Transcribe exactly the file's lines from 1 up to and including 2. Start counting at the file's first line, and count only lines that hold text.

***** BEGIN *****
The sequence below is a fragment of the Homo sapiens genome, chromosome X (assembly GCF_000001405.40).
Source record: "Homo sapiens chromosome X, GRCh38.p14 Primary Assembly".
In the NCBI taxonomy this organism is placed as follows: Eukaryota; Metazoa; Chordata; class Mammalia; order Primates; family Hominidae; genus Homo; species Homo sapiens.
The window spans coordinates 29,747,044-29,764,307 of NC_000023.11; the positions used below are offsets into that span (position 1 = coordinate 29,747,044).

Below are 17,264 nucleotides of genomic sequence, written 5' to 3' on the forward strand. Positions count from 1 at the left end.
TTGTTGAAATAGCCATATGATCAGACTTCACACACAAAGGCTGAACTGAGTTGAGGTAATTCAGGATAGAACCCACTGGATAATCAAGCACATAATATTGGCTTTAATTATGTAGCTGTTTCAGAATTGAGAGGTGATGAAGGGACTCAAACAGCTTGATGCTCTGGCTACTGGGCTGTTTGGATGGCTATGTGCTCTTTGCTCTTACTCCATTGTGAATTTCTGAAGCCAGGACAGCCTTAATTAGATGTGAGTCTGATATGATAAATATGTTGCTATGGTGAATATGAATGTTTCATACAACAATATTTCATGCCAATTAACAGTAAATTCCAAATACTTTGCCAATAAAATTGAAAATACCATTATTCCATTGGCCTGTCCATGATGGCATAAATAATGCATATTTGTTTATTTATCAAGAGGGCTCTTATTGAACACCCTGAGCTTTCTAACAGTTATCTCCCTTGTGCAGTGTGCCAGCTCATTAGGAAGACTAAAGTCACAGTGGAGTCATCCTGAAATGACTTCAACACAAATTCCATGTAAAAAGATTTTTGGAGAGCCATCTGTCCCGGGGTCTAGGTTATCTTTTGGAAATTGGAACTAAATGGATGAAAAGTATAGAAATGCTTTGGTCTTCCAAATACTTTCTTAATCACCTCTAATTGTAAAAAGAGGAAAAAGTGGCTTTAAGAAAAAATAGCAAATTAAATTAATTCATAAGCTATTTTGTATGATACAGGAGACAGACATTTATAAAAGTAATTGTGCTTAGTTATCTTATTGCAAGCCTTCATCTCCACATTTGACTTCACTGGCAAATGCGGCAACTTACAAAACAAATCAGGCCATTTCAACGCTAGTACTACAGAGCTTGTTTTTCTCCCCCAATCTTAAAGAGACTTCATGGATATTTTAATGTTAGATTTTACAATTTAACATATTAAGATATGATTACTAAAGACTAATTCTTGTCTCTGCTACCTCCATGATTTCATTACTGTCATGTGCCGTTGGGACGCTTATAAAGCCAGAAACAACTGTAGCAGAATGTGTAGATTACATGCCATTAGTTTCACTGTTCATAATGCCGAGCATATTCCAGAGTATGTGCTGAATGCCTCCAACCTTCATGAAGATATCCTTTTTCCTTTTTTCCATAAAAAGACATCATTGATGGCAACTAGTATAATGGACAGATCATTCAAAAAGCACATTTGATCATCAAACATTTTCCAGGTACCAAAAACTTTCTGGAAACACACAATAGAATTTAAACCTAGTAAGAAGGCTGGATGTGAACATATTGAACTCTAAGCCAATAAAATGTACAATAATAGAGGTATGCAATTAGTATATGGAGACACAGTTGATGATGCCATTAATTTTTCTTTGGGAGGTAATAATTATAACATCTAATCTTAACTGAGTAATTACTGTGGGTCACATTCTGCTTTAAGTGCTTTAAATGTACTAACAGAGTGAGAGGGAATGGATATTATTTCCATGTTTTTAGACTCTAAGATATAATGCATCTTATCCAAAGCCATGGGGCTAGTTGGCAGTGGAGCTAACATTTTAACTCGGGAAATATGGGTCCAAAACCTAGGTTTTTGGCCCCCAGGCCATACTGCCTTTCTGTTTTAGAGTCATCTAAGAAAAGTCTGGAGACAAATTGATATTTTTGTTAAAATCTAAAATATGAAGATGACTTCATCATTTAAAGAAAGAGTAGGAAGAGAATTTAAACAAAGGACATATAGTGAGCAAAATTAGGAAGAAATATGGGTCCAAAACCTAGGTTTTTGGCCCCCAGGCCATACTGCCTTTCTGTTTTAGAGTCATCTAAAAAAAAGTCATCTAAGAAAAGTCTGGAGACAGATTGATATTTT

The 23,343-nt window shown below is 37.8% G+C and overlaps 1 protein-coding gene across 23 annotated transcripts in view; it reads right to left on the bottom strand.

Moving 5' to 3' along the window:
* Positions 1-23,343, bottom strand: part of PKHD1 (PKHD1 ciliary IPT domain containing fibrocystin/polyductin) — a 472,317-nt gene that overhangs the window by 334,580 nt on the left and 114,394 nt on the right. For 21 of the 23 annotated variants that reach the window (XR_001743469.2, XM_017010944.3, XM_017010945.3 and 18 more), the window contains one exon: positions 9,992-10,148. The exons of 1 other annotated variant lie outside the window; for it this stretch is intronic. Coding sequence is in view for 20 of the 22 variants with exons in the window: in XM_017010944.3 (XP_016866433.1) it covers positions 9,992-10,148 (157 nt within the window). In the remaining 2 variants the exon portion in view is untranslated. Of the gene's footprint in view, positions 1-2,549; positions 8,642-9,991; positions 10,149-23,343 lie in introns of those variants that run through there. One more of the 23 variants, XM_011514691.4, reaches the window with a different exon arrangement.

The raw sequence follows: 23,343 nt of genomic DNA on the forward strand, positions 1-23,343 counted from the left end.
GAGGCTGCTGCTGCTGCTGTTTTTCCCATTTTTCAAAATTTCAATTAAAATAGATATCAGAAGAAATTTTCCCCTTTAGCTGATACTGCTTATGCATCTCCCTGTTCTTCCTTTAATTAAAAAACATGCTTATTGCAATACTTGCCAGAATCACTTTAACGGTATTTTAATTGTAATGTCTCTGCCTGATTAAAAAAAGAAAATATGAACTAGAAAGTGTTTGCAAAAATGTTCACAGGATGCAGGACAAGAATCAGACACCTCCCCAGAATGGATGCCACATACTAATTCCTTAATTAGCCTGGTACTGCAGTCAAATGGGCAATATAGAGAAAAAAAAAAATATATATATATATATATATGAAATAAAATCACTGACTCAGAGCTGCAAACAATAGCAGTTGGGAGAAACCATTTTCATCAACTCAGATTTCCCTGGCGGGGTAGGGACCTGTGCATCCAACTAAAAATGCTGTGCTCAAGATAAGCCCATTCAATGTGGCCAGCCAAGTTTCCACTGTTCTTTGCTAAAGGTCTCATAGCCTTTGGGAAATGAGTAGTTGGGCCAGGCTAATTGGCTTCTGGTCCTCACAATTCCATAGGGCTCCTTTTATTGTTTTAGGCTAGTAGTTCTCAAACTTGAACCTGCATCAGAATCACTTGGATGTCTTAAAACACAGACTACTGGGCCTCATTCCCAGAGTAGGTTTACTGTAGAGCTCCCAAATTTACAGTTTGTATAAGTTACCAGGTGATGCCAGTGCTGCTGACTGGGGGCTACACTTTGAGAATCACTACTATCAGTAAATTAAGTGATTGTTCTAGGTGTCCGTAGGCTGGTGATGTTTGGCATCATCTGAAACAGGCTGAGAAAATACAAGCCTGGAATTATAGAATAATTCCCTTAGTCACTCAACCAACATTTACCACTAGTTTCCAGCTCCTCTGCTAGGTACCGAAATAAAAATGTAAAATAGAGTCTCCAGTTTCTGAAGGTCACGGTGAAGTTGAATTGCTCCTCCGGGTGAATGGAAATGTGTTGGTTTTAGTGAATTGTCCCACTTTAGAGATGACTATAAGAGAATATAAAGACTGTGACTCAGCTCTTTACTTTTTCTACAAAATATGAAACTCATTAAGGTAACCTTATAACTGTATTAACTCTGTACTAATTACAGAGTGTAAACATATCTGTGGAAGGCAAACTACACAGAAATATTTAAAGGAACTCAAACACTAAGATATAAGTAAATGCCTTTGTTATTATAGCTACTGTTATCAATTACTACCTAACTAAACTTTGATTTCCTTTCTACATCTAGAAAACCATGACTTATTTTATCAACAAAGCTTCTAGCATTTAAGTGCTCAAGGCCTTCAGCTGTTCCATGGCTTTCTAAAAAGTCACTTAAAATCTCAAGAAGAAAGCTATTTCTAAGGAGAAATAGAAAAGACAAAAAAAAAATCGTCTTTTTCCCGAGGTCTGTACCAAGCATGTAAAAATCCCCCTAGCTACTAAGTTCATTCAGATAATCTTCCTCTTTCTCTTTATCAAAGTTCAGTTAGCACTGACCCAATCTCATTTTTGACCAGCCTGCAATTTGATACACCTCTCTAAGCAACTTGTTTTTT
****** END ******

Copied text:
The sequence below is a fragment of the Homo sapiens genome, chromosome X (assembly GCF_000001405.40).
Source record: "Homo sapiens chromosome X, GRCh38.p14 Primary Assembly".